You gotta admire the liberal media’s modesty. For the last three years, it has been promoting the story that the Bush administration has a policy of torturing terror detainees. Now, such mouthpieces of the anti-administration Left as the New York Times are calling for the closure of the Guantanamo Bay detention facility on the ground that its reputation for prisoner abuse is jeopardizing the war on terror. Take some credit, guys! It may be true that Guantanamo Bay has become synonymous with lawlessness throughout vast swathes of the Western and Muslim worlds. But no one is more responsible for that reputation than the New York Times, Newsweek, the Washington Post, and other mainstream media outlets, which have never encountered a prisoner-abuse story that they didn’t find credible and worthy of broadcast.
This recent campaign for shuttering Guantanamo, which has been joined by former president Jimmy Carter and Senator Joe Biden, began with a column by New York Times pundit Thomas Friedman on May 27, “Just Shut It Down.” Friedman claimed that it was “obvious” that the “abuse at Guantanamo and with the whole U.S. military prison system . . . is out of control.” His evidence? Headlines in Western newspapers about abuse and the claim that “over 100 detainees have died in U.S. custody.” “How is it that” such deaths occurred? he asks sarcastically. “Heart attacks?”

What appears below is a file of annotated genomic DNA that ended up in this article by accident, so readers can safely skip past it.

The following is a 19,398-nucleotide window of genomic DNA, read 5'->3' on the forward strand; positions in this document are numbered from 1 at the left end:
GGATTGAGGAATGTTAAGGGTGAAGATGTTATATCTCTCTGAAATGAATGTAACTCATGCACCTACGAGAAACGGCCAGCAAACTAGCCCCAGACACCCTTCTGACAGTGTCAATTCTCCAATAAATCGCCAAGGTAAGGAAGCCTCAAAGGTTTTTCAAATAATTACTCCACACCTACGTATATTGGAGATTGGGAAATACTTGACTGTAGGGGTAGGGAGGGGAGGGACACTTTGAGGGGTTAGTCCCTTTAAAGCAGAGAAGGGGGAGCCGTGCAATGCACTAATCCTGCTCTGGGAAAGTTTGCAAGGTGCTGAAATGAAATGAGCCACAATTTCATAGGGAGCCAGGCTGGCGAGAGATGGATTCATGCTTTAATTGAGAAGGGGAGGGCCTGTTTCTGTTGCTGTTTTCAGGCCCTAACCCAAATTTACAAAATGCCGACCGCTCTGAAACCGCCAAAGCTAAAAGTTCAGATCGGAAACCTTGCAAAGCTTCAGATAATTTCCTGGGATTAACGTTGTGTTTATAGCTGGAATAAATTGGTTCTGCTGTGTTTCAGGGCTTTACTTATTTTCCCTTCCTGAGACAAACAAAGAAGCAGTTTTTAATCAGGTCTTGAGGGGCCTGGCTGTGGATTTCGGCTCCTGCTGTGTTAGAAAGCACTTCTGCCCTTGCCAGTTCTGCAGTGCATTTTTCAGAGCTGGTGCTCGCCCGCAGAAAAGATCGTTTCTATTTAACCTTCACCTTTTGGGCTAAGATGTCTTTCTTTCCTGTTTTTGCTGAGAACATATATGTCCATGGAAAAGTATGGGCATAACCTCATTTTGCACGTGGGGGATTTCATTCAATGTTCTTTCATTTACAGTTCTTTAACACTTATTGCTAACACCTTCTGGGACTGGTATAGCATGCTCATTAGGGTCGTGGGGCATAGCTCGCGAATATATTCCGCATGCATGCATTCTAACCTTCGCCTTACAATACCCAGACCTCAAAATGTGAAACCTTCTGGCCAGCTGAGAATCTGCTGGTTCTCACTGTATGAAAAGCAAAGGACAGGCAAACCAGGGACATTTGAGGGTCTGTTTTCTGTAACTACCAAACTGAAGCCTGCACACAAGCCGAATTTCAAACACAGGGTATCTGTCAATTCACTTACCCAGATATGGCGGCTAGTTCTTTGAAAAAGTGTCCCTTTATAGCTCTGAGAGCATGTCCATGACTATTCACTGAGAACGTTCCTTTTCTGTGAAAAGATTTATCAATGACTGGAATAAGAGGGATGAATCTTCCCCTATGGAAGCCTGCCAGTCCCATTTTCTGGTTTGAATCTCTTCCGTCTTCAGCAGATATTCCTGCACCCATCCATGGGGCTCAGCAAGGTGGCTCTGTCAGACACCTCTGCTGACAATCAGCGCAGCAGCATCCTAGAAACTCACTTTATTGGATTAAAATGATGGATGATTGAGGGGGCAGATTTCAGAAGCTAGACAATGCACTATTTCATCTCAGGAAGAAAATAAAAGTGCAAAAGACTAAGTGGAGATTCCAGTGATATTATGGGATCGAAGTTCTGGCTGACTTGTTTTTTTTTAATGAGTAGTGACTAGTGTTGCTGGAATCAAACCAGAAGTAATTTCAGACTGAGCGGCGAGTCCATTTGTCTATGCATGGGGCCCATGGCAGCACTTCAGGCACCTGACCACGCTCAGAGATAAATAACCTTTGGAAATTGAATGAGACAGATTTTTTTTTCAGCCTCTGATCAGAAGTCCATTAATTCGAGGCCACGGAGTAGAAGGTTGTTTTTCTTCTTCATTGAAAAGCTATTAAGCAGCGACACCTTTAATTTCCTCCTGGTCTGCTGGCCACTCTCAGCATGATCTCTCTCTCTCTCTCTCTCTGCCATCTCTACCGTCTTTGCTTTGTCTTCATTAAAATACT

Well, no, most of those deaths were in military self-defense or were accidental, and most occurred at the point of capture–razor close to the heat of battle, if technically considered “in detention.” I don’t know where Friedman comes up with his “over 100″ number. As of March 16, the Army was reporting 68 detainee deaths. Of those, 24 were confirmed or suspected criminal homicides, but again, a full 15 of those homicides occurred at point of capture in Iraq and Afghanistan. Do 24 criminal homicides out of the over 50,000 detainees taken as of September 2004 represent a criminal abuse of power? How many enemy soldiers died at the hands of their captors in previous wars? What proportion of al Qaeda captives survive detention? Friedman doesn’t bother to ask.
Friedman also cites a headline in the May 8 London Observer: “An American Soldier has revealed shocking new details of abuse and sexual torture of prisoners at Guantanamo Bay” in proof of the rampant violence against Muslim detainees. The reference is to Inside the Wire by Eric Saar, an Army sergeant who worked as a translator at Guantanamo for six months. The centerpiece of the book is Saar’s one story of prisoner abuse, already much recounted: A female interrogator makes sexual advances to a resistant detainee in the hope of “separating him from his God” and getting him to talk. Never revealed in the media reports on the book, nor indeed in Saar’s own interviews on the subject, is that the culmination of the female interrogator’s gambit–pretending to smear menstrual blood (in fact red ink) on the detainee–was suggested by a devout Muslim linguist working at Guantanamo at the time. So much for uniquely American disrespect for Muslim customs.